become a multi-million dollar quandary.
Dozens of similar disruptions have been
Disruption can mean job changes,
rapidly altering infrastructure demands, new
businesses and lost businesses. There will
be new challenges for urban planners and
revenue losses for government as electrified
and automated fleets mean lower revenue
from fuel, parking and traffic tickets.
Democratization means more mobility
options everywhere, more convenience,
new business formats and, eventually, lower
prices. What was unlikely becomes tenable.
A decade ago, two strangers sharing a ride
was a fringe idea, statistically invisible on
transportation charts. Since then, ride-hailers have popularized the idea, and it is
now poised to become a workable approach.
Even New York City taxis started to offer
ride sharing in 2017.
Virtuous cycle—vicious cycle
Democratization, in turn, feeds back
into more disruption, compounding the
cycle. Uber and Lyft have disrupted the
taxi industry and started to disrupt transit
ridership in cities like New York, San
Francisco, Denver and Las Vegas. At the
same time, some smaller cities and towns
collaborate with ride-hailers in a bid to be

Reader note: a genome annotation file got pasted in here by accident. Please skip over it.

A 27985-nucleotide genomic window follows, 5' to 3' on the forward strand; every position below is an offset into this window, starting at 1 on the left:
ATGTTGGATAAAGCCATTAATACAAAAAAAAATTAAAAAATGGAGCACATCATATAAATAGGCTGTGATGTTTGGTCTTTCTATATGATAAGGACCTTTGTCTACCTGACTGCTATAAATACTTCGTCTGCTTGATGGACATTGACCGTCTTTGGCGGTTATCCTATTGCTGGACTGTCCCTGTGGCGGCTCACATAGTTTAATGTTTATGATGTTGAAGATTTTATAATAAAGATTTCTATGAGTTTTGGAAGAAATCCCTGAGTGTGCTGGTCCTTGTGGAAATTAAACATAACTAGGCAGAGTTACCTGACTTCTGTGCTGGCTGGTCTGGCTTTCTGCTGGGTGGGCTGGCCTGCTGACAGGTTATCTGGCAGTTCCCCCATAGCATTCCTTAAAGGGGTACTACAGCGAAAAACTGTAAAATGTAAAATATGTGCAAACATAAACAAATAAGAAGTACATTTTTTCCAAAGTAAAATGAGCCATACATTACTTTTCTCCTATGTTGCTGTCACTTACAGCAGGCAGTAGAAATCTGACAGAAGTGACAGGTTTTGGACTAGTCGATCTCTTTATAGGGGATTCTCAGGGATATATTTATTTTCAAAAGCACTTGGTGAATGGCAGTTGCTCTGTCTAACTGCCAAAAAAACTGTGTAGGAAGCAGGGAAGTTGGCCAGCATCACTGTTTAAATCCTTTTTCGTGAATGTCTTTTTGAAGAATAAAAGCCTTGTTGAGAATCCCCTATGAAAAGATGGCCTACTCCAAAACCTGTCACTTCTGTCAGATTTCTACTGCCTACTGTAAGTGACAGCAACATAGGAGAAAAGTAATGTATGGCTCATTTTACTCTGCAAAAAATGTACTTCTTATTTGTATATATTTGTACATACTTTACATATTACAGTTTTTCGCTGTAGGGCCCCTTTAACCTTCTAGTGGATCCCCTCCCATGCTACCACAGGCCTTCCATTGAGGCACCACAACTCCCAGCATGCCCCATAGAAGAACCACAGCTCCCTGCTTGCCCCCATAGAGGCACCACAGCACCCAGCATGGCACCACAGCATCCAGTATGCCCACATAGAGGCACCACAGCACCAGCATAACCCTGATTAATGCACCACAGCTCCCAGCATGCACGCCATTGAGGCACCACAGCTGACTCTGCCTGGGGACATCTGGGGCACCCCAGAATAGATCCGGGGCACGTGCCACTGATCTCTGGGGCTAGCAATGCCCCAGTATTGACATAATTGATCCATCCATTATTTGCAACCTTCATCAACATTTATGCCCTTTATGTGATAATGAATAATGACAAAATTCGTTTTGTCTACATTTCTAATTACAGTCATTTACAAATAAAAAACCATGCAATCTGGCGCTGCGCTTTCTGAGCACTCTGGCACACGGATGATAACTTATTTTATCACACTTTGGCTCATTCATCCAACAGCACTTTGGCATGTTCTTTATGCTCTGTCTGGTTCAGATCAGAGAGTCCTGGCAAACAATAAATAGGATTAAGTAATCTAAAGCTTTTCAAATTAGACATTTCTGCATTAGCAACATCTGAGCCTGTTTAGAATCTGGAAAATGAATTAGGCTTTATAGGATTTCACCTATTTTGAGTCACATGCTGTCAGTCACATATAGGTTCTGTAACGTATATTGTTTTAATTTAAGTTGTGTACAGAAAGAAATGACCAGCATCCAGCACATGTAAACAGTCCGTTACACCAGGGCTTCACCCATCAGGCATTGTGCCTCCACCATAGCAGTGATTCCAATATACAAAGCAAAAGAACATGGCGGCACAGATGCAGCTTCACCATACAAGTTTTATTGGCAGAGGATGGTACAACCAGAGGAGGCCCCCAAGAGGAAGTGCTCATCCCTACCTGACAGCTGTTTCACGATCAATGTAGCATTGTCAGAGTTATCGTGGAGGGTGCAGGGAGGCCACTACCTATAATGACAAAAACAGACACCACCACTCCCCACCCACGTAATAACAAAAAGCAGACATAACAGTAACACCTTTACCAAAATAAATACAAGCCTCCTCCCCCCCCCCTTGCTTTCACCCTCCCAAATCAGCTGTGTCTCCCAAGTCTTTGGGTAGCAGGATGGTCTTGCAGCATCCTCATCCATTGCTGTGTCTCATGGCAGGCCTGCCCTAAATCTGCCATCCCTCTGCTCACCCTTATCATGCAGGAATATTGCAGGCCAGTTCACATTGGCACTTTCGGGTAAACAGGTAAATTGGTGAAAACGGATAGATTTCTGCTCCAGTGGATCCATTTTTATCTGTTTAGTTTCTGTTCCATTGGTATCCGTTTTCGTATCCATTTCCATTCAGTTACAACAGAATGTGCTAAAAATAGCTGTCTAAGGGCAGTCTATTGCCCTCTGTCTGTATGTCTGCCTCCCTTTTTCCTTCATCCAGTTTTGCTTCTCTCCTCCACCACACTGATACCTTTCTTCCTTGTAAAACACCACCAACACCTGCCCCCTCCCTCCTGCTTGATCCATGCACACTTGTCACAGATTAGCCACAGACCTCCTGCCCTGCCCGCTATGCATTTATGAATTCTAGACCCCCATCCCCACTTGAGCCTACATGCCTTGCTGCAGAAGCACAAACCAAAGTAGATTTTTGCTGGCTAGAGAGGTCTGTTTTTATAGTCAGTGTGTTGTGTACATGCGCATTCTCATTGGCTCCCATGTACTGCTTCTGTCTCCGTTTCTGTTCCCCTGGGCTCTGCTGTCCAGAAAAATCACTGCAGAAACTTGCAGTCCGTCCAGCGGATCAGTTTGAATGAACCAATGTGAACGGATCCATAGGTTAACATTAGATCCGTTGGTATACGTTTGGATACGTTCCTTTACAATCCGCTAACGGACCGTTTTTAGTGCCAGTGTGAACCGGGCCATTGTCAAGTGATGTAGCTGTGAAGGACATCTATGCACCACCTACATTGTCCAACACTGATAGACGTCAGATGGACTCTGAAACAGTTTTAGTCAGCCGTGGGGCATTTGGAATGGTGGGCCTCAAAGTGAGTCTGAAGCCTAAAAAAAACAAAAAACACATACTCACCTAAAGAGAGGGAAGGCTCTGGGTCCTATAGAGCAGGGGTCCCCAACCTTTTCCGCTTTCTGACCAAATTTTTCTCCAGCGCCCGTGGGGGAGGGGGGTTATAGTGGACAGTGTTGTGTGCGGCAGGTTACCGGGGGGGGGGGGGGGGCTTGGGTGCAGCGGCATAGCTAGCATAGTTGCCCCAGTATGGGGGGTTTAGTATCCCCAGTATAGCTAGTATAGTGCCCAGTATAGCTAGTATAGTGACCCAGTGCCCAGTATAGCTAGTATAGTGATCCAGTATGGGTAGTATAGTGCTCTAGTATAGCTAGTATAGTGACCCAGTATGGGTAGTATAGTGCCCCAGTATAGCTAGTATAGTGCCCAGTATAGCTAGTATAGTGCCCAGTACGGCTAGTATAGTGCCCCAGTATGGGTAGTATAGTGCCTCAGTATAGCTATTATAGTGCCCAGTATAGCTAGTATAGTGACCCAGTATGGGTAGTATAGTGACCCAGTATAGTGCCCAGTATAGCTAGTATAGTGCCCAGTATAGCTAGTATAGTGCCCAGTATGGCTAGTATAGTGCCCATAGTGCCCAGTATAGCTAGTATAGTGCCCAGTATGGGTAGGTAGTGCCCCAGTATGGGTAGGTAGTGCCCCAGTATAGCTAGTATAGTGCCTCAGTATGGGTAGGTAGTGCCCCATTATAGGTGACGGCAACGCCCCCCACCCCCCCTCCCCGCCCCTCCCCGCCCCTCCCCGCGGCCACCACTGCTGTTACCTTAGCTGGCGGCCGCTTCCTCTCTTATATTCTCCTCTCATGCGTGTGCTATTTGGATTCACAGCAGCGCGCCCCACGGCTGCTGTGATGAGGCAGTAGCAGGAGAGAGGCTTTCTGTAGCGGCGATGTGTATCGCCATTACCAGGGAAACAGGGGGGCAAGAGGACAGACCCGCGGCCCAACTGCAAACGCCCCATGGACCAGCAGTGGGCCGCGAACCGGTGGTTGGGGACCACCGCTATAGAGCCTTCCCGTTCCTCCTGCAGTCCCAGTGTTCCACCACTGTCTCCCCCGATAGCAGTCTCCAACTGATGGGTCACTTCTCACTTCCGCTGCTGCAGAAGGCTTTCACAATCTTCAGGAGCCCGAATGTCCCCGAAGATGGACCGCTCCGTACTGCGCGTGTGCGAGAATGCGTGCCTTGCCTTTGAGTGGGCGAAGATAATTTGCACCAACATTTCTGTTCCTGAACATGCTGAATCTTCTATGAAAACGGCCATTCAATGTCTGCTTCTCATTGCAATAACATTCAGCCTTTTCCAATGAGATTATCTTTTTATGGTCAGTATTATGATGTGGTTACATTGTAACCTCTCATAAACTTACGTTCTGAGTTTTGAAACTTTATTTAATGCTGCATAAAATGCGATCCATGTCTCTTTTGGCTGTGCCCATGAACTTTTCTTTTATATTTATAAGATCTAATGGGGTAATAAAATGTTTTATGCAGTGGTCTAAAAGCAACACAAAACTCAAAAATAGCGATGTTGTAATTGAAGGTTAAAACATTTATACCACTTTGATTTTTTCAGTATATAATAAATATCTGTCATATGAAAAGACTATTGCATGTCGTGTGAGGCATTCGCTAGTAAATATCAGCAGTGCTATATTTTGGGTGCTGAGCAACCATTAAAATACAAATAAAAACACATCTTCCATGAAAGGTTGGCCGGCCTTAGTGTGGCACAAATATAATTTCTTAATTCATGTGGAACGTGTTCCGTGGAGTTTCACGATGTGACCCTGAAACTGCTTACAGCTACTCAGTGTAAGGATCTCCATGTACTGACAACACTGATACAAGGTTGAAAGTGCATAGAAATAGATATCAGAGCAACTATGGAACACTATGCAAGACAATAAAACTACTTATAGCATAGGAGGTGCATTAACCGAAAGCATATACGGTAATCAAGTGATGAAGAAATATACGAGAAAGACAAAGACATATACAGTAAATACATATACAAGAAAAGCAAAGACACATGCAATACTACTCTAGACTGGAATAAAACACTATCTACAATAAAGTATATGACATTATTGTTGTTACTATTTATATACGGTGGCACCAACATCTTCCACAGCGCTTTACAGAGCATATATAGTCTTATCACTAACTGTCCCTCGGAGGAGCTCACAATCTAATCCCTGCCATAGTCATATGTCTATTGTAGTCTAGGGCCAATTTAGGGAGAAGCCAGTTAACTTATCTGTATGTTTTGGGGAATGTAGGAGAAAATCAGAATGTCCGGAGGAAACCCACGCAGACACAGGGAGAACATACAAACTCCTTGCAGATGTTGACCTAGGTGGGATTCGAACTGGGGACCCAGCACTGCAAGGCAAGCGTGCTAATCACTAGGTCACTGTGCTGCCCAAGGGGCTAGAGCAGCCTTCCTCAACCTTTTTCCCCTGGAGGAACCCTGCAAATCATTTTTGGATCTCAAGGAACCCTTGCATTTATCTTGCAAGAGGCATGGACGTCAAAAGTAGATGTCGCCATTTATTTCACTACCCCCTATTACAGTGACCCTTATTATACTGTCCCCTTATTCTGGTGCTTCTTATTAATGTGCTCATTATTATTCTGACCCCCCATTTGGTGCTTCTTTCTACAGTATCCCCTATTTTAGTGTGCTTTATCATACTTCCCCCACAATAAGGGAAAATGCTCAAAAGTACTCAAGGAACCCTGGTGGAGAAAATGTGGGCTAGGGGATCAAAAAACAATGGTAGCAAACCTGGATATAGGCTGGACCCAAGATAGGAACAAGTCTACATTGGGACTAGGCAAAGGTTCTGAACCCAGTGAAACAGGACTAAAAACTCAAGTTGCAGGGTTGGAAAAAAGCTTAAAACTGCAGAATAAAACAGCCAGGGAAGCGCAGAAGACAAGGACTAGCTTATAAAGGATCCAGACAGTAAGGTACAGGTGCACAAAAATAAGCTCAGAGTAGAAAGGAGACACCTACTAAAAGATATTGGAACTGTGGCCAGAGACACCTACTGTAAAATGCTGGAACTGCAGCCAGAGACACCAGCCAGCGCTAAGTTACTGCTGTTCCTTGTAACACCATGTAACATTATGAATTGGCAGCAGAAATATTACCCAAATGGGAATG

relieved of unaffordable bus routes. This
cycle is vicious or virtuous depending
on your perspective. The more transit is
disrupted, the more ridership is lost, the
more routes need to be trimmed back and
the more ride-hailers are asked to take over.
This portends complex social, employment
and environmental considerations. It also
provides an opportunity to shift public
money to more robust trunk lines fed by
If predictions are correct, around 2030 we
can expect automated vehicles to provide
at least one-quarter of all passenger miles
travelled (PMT) in driverless vehicles. This
prediction assumes high automation capable
of this service level will be reliable by then
and AVIN is focused on enabling that to
Regardless of the speed or pervasiveness
of change, there are significant unaddressed
• Massive, commercial, electric and
automated fleets using roads without
paying fuel taxes.
• Public bus systems under severe
• Outward expansion due to the adoption of
personal, automated vehicles.
• Insufficient incentives for passengers
to terminate robo-trips at transit hubs,
meaning a drop in transit ridership and
growing swarms of small vehicles.
• Organized labor concerns for job losses,
or job changes that lead to declining
All of this change and more waits at the
far end of the tunnel that R&D investments
such as AVIN are paying into. Still, programs
like AVIN must proceed.
Coming out of the tunnel
The uncertainty regarding diffusion of
this technology indicates scenarios where